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I am designing a logo for a program called

"ready-to-work" in english

AND

"emplois clé en main" en français.

In english, the logo reads "guaranteed ready-to-work by X". X is our company. So the logo is saying that someone is guaranteed ready-to-work by our company.

How would I say this en français?

  • Barely on-topic (generic translations are off-topic), though the phrasing is indeed quite delicate in this case. – Stéphane Gimenez Sep 23 '15 at 15:14
  • I’m not sure I understand the meaning of “emplois” in the name of the program or in the slogan. Does it mean “JOBS” & therefore “Turn-key/ready-to-fill JOBS” (JOBS that have gone unfilled & are ready to be filled by the first applicant) or is it an unfamiliar [to me] variation of the 2d pers/sing imperative of “hire” & therefore “HIRE [ME because I’m] ready-to-work”? It’s probably that I just don’t know all the meanings of “emplois,” but it seems that “emplois” is being used here to mean “HIRES” (as in “new hires/newly hired employees/ready-to-work HIRES”) & I’m not sure it's a correct usage. – Papa Poule Sep 23 '15 at 18:22
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    Garantis prêts à l'emploi. C'est utilisé pour toutes sortes de produits. – P. O. Sep 23 '15 at 20:11
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If you talk about people (as you clarified in your comment), I would rather use something like

directement opérationnel avec la garantie de X.

for a more fancy logo, I would dare using

garanti "prêt-à-bosser" par X

This is not "academic" french, but in this case you want to attract attention.

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    I support this as "emploi clé en main" conveys somewhat the opposite message: "Come to work, everything is ready for you to begin." What I understand you mean is: "We checked this guy and we're sure he's OK for the job." In that case, this answer is a better fit than your initial translation. – Chop Sep 24 '15 at 13:49
  • @Chop That's what I was clumsily trying to say up top in the comments, To me it seems that an "offre d'emploi" (clé en main or otherwise) could only come from the company looking to hire, whereas an "offre d'employé/e prêt/e-à-bosser" would be what X is offering/certifying. +1 for your comment and radouxju's answer – Papa Poule Sep 24 '15 at 18:38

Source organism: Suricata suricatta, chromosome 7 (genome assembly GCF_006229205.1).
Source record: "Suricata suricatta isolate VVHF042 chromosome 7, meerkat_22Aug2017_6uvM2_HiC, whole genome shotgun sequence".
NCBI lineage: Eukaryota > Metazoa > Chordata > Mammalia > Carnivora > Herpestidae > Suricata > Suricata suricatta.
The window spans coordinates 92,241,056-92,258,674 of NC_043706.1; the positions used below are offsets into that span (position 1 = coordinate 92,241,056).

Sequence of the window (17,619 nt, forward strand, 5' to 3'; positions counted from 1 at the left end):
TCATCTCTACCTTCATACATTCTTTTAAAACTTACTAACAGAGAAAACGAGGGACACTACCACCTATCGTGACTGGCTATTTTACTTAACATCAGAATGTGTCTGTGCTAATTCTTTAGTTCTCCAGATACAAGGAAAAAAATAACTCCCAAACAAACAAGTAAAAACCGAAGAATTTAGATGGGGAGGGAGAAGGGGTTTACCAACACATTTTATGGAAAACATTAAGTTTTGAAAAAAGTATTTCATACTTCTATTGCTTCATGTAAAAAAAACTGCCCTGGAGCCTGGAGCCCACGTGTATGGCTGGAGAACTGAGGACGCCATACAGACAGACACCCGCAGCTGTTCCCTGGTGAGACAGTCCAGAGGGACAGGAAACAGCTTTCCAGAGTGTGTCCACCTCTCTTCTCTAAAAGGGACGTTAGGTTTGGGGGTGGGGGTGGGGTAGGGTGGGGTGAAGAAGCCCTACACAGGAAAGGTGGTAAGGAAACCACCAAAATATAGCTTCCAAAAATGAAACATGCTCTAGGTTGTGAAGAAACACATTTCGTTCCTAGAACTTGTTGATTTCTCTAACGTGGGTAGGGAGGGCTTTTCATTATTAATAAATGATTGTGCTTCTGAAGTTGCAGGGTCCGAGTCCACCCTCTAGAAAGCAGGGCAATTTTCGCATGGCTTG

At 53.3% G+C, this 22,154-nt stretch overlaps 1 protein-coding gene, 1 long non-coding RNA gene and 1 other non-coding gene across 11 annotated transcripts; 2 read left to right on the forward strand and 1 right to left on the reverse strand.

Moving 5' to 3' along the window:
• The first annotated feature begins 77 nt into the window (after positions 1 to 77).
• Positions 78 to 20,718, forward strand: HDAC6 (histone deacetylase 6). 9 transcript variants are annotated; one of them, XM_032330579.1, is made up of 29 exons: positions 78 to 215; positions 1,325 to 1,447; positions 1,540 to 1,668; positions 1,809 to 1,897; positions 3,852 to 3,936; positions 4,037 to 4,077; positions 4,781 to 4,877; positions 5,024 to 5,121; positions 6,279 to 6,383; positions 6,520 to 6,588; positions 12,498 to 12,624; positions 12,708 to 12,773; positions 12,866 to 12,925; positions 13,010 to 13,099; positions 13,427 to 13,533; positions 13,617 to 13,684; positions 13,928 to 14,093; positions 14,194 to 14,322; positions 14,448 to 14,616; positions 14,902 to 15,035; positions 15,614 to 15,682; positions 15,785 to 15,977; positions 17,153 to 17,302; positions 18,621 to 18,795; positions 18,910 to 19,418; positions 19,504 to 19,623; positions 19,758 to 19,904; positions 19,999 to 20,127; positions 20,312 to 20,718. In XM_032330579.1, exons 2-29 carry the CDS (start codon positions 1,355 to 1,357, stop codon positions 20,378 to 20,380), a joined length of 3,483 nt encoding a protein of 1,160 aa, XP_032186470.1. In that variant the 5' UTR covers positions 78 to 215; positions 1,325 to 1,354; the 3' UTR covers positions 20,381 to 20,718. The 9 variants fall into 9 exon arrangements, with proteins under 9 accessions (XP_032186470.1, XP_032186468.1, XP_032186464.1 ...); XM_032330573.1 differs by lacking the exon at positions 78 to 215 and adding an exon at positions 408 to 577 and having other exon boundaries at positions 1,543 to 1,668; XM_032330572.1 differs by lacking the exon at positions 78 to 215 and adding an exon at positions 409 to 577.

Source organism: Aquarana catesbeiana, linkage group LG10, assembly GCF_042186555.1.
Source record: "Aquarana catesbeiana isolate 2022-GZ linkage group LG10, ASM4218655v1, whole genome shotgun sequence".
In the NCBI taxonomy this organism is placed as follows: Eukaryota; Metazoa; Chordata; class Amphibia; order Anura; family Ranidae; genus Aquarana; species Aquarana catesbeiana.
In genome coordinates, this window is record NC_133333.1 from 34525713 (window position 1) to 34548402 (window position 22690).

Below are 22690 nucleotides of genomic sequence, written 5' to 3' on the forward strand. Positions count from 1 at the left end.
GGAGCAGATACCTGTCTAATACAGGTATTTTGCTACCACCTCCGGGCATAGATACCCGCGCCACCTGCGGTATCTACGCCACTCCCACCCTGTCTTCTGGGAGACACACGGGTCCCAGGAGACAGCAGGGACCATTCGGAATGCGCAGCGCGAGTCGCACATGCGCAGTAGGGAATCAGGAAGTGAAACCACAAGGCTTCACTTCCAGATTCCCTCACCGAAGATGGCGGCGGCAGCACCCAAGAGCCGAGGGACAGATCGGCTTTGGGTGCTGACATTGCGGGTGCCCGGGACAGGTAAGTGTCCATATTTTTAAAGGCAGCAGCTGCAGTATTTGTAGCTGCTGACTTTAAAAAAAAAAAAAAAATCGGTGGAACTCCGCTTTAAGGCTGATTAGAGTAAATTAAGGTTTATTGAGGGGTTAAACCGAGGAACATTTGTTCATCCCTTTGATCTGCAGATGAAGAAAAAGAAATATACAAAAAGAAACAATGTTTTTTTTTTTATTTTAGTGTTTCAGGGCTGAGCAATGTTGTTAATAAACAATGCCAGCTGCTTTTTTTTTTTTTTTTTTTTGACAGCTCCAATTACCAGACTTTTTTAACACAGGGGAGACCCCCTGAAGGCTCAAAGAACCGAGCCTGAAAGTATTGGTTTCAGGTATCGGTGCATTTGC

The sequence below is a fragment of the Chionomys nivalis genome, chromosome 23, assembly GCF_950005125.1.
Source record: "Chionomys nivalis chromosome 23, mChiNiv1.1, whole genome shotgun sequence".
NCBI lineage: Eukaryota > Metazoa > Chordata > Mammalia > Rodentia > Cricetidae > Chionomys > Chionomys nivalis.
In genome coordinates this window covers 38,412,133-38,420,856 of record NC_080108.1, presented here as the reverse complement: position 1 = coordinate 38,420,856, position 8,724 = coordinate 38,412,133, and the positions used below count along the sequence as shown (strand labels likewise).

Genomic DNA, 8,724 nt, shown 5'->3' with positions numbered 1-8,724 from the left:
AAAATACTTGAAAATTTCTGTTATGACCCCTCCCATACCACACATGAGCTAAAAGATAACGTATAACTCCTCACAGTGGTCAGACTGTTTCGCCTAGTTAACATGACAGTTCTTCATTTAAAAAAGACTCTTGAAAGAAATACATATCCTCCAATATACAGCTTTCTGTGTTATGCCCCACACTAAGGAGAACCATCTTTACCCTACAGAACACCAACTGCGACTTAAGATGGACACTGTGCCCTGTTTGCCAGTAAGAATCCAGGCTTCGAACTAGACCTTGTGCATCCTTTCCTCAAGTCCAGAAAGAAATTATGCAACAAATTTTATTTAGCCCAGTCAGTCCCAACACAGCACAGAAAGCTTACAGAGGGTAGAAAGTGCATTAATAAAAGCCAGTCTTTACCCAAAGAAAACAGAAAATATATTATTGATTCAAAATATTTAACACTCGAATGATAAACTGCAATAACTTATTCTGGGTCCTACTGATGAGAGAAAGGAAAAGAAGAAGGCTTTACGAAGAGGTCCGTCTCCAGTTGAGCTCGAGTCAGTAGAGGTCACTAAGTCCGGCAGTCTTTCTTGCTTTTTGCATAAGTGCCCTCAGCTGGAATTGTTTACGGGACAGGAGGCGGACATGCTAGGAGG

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La dé-contraction et l'inversion de l'ordre des mots en anglais transforment la construction de la phrase

Pour définir les qualités du service, la publicité d'une société d’intérim ou de prestation de services pourrait être :

  • X vous garantit du personnel opérationnel dès le premier jour (prestataire de service au forfait journalier).

  • X vous garantit du personnel opérationnel dès la première heure (boite d'intérim pour les ouvriers).

Sinon comme slogan, le résultat de l'anglo-saxon 'ready-to-work' :

Efficace dès le début de la mission - Sté X.

Transposition

Il ne faut pas hésiter à transposer, selon la cible publicitaire : en France Prêt à l'emploi s'utilise plutôt pour des machines ou des objets publicitaires ; il y a une connotation esclavagiste lorsqu'il s'agit d'humains soumis au capitalisme.

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To keep the same general form and the program's name, I see only one phrasing (which actually sounds quite right): Emplois clé en main avec X. This avec sounds similar to “together with”.

If you'd like the text to correspond to a seal of approval logo then you should probably go for: Votre emploi clé en main garanti par X.

  • I agree that just "avec X" (with no mention of a/the guarantee) would convey the message very nicely, even in English ("[Be/Get] Ready-to-work with X") – Papa Poule Sep 23 '15 at 15:39
  • Bonjour! The logo is actually a seal of approval that someone is ready-to-work. The company guarantees this person is ready-to-work; hence, "guaranteed ready-to-work by company x". – Rabbitvillain Sep 23 '15 at 15:55
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It’s probably too late to use it as/in the name of the program, but if you don’t insist on repeating the chosen name in the slogan (and I do understand why you’d want to repeat it) I’d use “prête-à-l'emploi” for “ready-to-use/work” in the slogan to give something like:

“La solution prête-à-l'emploi, garantie par X/avec la garantie de X/avec notre garantie.”

If the program's name (or at least some of it) has to be in the slogan you could say:

“La solution clé en main, garantie par X/avec la garantie de X/avec notre garantie.”

  • Bonjour! The logo is actually a seal of approval that someone is ready-to-work. The company guarantees this person is ready-to-work; hence, "guaranteed ready-to-work by company x". – Rabbitvillain Sep 23 '15 at 15:56

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